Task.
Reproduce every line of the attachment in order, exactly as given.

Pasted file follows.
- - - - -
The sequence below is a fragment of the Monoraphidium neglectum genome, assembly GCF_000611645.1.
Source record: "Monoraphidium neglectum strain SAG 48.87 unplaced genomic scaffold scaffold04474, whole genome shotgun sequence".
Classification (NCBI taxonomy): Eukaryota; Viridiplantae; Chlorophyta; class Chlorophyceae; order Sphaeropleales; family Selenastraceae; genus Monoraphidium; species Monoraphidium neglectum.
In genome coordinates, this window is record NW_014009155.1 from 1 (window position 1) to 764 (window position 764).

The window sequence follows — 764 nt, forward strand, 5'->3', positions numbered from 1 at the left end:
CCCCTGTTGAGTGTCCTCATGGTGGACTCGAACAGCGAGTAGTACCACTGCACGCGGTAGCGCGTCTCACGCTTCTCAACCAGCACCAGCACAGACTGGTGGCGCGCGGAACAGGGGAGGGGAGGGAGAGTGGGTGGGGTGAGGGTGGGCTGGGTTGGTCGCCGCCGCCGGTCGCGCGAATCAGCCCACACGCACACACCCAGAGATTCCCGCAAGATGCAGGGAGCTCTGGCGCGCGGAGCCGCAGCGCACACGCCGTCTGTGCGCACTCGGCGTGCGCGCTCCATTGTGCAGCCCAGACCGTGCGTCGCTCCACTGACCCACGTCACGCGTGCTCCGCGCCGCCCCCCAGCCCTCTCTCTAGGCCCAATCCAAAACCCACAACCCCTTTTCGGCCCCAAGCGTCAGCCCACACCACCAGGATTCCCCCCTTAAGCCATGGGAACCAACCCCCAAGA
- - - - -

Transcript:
The sequence below is a fragment of the Monoraphidium neglectum genome, assembly GCF_000611645.1.
Source record: "Monoraphidium neglectum strain SAG 48.87 unplaced genomic scaffold scaffold04474, whole genome shotgun sequence".
Classification (NCBI taxonomy): Eukaryota; Viridiplantae; Chlorophyta; class Chlorophyceae; order Sphaeropleales; family Selenastraceae; genus Monoraphidium; species Monoraphidium neglectum.
In genome coordinates, this window is record NW_014009155.1 from 1 (window position 1) to 764 (window position 764).

The window sequence follows — 764 nt, forward strand, 5'->3', positions numbered from 1 at the left end:
CCCCTGTTGAGTGTCCTCATGGTGGACTCGAACAGCGAGTAGTACCACTGCACGCGGTAGCGCGTCTCACGCTTCTCAACCAGCACCAGCACAGACTGGTGGCGCGCGGAACAGGGGAGGGGAGGGAGAGTGGGTGGGGTGAGGGTGGGCTGGGTTGGTCGCCGCCGCCGGTCGCGCGAATCAGCCCACACGCACACACCCAGAGATTCCCGCAAGATGCAGGGAGCTCTGGCGCGCGGAGCCGCAGCGCACACGCCGTCTGTGCGCACTCGGCGTGCGCGCTCCATTGTGCAGCCCAGACCGTGCGTCGCTCCACTGACCCACGTCACGCGTGCTCCGCGCCGCCCCCCAGCCCTCTCTCTAGGCCCAATCCAAAACCCACAACCCCTTTTCGGCCCCAAGCGTCAGCCCACACCACCAGGATTCCCCCCTTAAGCCATGGGAACCAACCCCCAAGA